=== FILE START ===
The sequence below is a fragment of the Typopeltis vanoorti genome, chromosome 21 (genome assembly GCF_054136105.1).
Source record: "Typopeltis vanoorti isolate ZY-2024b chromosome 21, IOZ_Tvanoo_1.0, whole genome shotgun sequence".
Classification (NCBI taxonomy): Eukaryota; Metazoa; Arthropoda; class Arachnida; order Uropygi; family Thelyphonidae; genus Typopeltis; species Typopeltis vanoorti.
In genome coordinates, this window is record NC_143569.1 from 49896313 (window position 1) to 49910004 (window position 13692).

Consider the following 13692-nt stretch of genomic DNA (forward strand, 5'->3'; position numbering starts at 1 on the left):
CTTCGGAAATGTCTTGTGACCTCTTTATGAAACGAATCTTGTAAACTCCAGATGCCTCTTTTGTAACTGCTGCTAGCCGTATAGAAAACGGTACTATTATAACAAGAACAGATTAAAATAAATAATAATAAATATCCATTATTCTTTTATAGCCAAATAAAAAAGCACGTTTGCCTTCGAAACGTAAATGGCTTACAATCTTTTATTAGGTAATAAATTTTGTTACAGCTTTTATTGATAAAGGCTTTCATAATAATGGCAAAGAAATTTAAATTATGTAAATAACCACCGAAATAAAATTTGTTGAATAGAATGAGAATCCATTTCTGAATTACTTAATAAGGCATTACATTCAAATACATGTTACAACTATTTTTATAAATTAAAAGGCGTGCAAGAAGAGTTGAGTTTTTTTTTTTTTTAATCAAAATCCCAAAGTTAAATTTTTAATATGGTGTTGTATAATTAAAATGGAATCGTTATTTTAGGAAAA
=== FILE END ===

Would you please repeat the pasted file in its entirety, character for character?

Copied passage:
The sequence below is a fragment of the Typopeltis vanoorti genome, chromosome 21 (genome assembly GCF_054136105.1).
Source record: "Typopeltis vanoorti isolate ZY-2024b chromosome 21, IOZ_Tvanoo_1.0, whole genome shotgun sequence".
Classification (NCBI taxonomy): Eukaryota; Metazoa; Arthropoda; class Arachnida; order Uropygi; family Thelyphonidae; genus Typopeltis; species Typopeltis vanoorti.
In genome coordinates, this window is record NC_143569.1 from 49896313 (window position 1) to 49910004 (window position 13692).

Consider the following 13692-nt stretch of genomic DNA (forward strand, 5'->3'; position numbering starts at 1 on the left):
CTTCGGAAATGTCTTGTGACCTCTTTATGAAACGAATCTTGTAAACTCCAGATGCCTCTTTTGTAACTGCTGCTAGCCGTATAGAAAACGGTACTATTATAACAAGAACAGATTAAAATAAATAATAATAAATATCCATTATTCTTTTATAGCCAAATAAAAAAGCACGTTTGCCTTCGAAACGTAAATGGCTTACAATCTTTTATTAGGTAATAAATTTTGTTACAGCTTTTATTGATAAAGGCTTTCATAATAATGGCAAAGAAATTTAAATTATGTAAATAACCACCGAAATAAAATTTGTTGAATAGAATGAGAATCCATTTCTGAATTACTTAATAAGGCATTACATTCAAATACATGTTACAACTATTTTTATAAATTAAAAGGCGTGCAAGAAGAGTTGAGTTTTTTTTTTTTTTAATCAAAATCCCAAAGTTAAATTTTTAATATGGTGTTGTATAATTAAAATGGAATCGTTATTTTAGGAAAA